Two full years later, Pharaoh dreamed that he was standing on the bank of the Nile River.
In his dream he saw seven fat, healthy cows come up out of the river and begin grazing in the marsh grass.
Then he saw seven more cows come up behind them from the Nile, but these were scrawny and thin. These cows stood beside the fat cows on the riverbank.
Then the scrawny, thin cows ate the seven healthy, fat cows! At this point in the dream, Pharaoh woke up.
But he fell asleep again and had a second dream. This time he saw seven heads of grain, plump and beautiful, growing on a single stalk.
Then seven more heads of grain appeared, but these were shriveled and withered by the east wind.
And these thin heads swallowed up the seven plump, well-formed heads! Then Pharaoh woke up again and realized it was a dream.
The next morning Pharaoh was very disturbed by the dreams. So he called for all the magicians and wise men of Egypt. When Pharaoh told them his dreams, not one of them could tell him what they meant.
Finally, the king’s chief cup-bearer spoke up. “Today I have been reminded of my failure,” he told Pharaoh.
“Some time ago, you were angry with the chief baker and me, and you imprisoned us in the palace of the captain of the guard.
One night the chief baker and I each had a dream, and each dream had its own meaning.
There was a young Hebrew man with us in the prison who was a slave of the captain of the guard. We told him our dreams, and he told us what each of our dreams meant.
And everything happened just as he had predicted. I was restored to my position as cup-bearer, and the chief baker was executed and impaled on a pole.”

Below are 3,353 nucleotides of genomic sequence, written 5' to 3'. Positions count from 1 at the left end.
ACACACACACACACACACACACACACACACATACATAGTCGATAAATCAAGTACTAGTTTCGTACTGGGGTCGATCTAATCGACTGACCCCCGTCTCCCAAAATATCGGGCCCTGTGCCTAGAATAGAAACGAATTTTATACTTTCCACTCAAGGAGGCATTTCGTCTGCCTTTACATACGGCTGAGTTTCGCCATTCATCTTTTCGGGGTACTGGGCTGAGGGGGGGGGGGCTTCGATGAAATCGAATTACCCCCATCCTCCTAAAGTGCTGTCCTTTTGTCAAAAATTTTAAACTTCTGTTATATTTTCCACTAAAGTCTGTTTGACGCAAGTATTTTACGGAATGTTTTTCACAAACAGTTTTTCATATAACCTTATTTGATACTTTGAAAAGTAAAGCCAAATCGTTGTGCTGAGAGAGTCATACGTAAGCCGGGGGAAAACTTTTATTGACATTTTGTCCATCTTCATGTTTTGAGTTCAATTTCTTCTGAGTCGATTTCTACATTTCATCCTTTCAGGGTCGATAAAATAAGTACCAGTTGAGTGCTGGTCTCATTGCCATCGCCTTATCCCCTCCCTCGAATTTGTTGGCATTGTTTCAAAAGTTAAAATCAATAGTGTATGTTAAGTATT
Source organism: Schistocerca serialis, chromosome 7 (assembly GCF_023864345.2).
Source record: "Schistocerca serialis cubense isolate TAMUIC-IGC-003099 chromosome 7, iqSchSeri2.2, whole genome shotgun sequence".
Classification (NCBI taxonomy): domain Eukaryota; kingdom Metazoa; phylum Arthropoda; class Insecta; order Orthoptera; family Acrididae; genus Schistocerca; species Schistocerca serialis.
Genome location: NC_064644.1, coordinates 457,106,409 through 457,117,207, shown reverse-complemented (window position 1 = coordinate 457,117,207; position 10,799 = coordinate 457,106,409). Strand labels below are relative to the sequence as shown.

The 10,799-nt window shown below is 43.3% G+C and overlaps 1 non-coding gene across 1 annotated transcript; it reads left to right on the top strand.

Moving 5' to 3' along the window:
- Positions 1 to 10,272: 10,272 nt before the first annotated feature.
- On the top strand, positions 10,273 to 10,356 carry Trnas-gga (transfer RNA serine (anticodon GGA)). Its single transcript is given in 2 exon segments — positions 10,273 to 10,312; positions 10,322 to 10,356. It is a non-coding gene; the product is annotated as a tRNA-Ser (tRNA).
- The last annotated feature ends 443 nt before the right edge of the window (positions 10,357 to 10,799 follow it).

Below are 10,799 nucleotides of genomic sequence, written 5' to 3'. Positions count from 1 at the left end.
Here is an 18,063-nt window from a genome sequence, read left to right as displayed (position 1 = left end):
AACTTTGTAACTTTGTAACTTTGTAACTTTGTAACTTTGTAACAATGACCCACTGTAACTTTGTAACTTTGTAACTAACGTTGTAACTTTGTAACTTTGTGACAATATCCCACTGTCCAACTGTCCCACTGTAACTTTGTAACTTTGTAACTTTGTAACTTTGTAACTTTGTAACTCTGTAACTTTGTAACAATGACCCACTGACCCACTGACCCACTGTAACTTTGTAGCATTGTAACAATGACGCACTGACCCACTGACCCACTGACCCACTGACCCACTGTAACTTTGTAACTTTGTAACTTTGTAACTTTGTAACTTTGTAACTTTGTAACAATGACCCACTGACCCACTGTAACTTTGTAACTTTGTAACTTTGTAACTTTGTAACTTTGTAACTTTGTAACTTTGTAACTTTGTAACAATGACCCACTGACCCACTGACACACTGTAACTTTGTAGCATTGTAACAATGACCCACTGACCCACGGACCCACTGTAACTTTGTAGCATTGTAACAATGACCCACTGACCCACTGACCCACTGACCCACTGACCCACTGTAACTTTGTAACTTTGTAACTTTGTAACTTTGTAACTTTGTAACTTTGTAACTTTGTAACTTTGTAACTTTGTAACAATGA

Pharaoh sent for Joseph at once, and he was quickly brought from the prison. After he shaved and changed his clothes, he went in and stood before Pharaoh.
Then Pharaoh said to Joseph, “I had a dream last night, and no one here can tell me what it means. But I have heard that when you hear about a dream you can interpret it.”
“It is beyond my power to do this,” Joseph replied. “But God can tell you what it means and set you at ease.”
So Pharaoh told Joseph his dream. “In my dream,” he said, “I was standing on the bank of the Nile River,
and I saw seven fat, healthy cows come up out of the river and begin grazing in the marsh grass.
But then I saw seven sick-looking cows, scrawny and thin, come up after them. I’ve never seen such sorry-looking animals in all the land of Egypt.
These thin, scrawny cows ate the seven fat cows.
But afterward you wouldn’t have known it, for they were still as thin and scrawny as before! Then I woke up.
“In my dream I also saw seven heads of grain, full and beautiful, growing on a single stalk.
Then seven more heads of grain appeared, but these were blighted, shriveled, and withered by the east wind.
And the shriveled heads swallowed the seven healthy heads. I told these dreams to the magicians, but no one could tell me what they mean.”
Joseph responded, “Both of Pharaoh’s dreams mean the same thing. God is telling Pharaoh in advance what he is about to do.
The seven healthy cows and the seven healthy heads of grain both represent seven years of prosperity.
The seven thin, scrawny cows that came up later and the seven thin heads of grain, withered by the east wind, represent seven years of famine.
“This will happen just as I have described it, for God has revealed to Pharaoh in advance what he is about to do.
The next seven years will be a period of great prosperity throughout the land of Egypt.
But afterward there will be seven years of famine so great that all the prosperity will be forgotten in Egypt. Famine will destroy the land.